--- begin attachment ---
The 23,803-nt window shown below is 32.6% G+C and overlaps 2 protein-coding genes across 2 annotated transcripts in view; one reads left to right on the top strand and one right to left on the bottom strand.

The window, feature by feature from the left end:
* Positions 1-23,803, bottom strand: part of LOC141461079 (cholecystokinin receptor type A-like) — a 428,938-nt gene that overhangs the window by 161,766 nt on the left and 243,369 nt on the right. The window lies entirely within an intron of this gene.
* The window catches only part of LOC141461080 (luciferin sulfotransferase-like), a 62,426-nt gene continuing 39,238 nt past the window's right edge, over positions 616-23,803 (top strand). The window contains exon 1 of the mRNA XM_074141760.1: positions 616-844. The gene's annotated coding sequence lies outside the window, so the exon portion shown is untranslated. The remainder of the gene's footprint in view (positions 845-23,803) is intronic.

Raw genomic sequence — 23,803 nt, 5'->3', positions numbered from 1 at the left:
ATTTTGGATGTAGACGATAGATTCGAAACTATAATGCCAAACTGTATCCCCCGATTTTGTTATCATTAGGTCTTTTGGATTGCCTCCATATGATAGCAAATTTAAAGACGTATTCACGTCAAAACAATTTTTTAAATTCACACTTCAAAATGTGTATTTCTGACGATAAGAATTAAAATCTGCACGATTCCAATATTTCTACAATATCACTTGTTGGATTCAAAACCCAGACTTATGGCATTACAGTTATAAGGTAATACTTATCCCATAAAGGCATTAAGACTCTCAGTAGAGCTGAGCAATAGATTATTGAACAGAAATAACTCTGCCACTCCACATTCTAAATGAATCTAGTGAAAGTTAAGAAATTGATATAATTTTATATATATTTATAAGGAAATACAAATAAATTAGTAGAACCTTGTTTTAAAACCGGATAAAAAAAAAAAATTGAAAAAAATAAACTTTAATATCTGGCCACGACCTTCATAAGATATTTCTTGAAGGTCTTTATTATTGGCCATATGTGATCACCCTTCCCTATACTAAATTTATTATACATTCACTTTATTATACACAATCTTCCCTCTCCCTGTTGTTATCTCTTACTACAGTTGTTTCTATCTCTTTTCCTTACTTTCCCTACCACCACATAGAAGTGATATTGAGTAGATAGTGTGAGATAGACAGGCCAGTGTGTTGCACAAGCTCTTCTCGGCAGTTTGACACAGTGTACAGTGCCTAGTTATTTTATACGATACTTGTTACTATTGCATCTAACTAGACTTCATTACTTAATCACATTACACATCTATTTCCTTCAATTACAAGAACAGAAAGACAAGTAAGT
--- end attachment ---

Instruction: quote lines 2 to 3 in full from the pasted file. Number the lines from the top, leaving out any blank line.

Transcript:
The window, feature by feature from the left end:
* Positions 1-23,803, bottom strand: part of LOC141461079 (cholecystokinin receptor type A-like) — a 428,938-nt gene that overhangs the window by 161,766 nt on the left and 243,369 nt on the right. The window lies entirely within an intron of this gene.